The title to this post is a slight rephrase of a BBC news story. I’m using it as a lead-in to a post on implanting RFID chips in people (known as chipping) and as a follow up to my New Security Cameras: A Boon to Marketers, a Nightmare for Citizens.
I mean, if we’re going to be concerned about security cameras and someone digitally stealing your face (aka Michael Chrichton’s Rising Sun) then we really want to be concerned about someone hacking off our fingers, our hands, carving a piece out of our side, cracking our skulls, etc., in order to get some microchip that’s being used to start our cars, enter our homes, log onto our computers, access our bank accounts and medical records, pass through security, …, right?
Wisconsin passed a bill in 2006 that forbids anyone or any group from requiring someone to be chipped (that’s the term we use for such things). There is talk about laws that make it illegal to read the code from a chip you’re not allowed to read. This reminds me of a lecture I attended on computer security. One presenter explained that software firewalls installed on computers were nice but only worked once an intruder had already gained access to the computer. The ideal is to stop an intruder before they intrude, isn’t it?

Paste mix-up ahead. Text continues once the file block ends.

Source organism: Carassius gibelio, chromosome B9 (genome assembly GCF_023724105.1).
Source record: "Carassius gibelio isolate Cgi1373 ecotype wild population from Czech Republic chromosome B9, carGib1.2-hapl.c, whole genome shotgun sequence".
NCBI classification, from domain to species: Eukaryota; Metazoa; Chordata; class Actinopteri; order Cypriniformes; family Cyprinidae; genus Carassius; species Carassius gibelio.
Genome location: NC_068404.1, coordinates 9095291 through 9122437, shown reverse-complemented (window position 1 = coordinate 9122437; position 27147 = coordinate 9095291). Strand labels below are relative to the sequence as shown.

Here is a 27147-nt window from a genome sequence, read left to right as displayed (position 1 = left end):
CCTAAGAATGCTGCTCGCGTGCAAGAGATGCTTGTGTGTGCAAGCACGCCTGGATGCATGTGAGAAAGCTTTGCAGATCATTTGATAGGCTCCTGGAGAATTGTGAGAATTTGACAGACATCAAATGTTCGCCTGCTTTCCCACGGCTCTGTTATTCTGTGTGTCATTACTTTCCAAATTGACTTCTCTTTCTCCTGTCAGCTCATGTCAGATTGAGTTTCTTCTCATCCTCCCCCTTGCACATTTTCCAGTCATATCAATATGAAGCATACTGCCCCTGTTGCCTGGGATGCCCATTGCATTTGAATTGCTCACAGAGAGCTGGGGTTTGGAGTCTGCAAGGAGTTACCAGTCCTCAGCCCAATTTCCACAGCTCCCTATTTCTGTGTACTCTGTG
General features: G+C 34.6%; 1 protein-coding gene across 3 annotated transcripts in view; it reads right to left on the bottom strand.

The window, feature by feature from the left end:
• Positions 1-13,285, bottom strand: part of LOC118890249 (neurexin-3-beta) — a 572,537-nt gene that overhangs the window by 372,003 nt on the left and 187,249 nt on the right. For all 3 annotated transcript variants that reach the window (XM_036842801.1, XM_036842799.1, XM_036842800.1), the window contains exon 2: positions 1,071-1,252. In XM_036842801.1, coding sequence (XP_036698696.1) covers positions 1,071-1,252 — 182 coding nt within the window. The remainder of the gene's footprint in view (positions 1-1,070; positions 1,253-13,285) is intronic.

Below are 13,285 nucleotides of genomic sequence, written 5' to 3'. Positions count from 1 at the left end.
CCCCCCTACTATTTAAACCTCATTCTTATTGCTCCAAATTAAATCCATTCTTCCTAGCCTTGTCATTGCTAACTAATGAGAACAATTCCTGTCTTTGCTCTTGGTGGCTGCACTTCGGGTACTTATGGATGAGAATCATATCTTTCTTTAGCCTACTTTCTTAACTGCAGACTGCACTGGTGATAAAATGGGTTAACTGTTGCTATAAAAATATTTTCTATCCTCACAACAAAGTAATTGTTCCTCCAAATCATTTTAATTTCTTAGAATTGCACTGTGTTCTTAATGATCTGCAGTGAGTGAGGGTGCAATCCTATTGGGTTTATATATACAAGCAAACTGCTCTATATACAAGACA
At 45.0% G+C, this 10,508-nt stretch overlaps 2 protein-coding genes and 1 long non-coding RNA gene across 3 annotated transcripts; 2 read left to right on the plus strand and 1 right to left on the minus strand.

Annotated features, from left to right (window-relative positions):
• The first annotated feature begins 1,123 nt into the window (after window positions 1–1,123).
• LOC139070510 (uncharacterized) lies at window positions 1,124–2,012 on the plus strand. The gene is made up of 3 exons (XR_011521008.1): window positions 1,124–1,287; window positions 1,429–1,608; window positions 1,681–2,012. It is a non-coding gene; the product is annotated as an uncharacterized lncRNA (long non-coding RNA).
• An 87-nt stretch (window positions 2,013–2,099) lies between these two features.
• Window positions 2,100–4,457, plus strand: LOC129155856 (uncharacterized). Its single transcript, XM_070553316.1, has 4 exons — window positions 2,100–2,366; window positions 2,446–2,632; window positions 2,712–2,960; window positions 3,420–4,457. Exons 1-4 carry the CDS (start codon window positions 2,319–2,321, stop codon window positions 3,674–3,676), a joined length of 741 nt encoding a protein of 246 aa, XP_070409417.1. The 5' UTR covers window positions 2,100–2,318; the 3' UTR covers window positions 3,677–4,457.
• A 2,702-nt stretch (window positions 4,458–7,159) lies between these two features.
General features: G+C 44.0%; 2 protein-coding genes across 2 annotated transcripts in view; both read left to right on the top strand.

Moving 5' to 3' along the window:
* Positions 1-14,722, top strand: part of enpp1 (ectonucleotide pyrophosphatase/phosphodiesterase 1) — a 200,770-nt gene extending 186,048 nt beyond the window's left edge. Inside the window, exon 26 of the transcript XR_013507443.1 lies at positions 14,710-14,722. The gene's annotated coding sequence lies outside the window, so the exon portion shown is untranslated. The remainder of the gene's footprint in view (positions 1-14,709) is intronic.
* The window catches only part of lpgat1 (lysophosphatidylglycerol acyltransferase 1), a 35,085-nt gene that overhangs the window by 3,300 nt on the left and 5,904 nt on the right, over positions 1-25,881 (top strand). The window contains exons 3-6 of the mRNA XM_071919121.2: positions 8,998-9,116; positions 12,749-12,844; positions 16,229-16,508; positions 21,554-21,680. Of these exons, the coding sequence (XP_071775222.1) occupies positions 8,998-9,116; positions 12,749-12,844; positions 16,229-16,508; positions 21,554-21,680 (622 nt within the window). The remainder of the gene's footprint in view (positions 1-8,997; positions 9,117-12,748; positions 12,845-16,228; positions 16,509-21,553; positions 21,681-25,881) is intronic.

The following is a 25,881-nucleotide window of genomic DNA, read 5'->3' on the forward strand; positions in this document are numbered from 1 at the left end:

Such laws are nice and the concerns of Big Brother and The Mark of the Devil (because you know somehow ‘666’ is going to be part of the code or the frequency used or something, don’t you?) are still going to prevail for a while. We (in the United States, anyway) are a superstitious and hyperphobic lot.
But what happens when chipping is so ubiquitous that laws are irrelevant? Did you know that in Othello’s Europe there was no such thing as prejudice? I didn’t and asked my Shakespeare professor why. “Because there weren’t enough Moors walking around for prejudice to exist towards them.” One outsider is an oddity, when there’s enough to form a voting block they become a problem. Do we chip the Moors so we’ll know who and where they are or do we chip the non-Moors so we’ll know when a Moor passes through our gates?
Chipping as just another form of identification — the footprints of newborns, the fingerprinting of children for their own protection, GPS enabled collars on pets, RFID (yes, the same technology we’re discussing here) on high-value sports animals to keep track of them — and as such has many uses.
Many, many uses.
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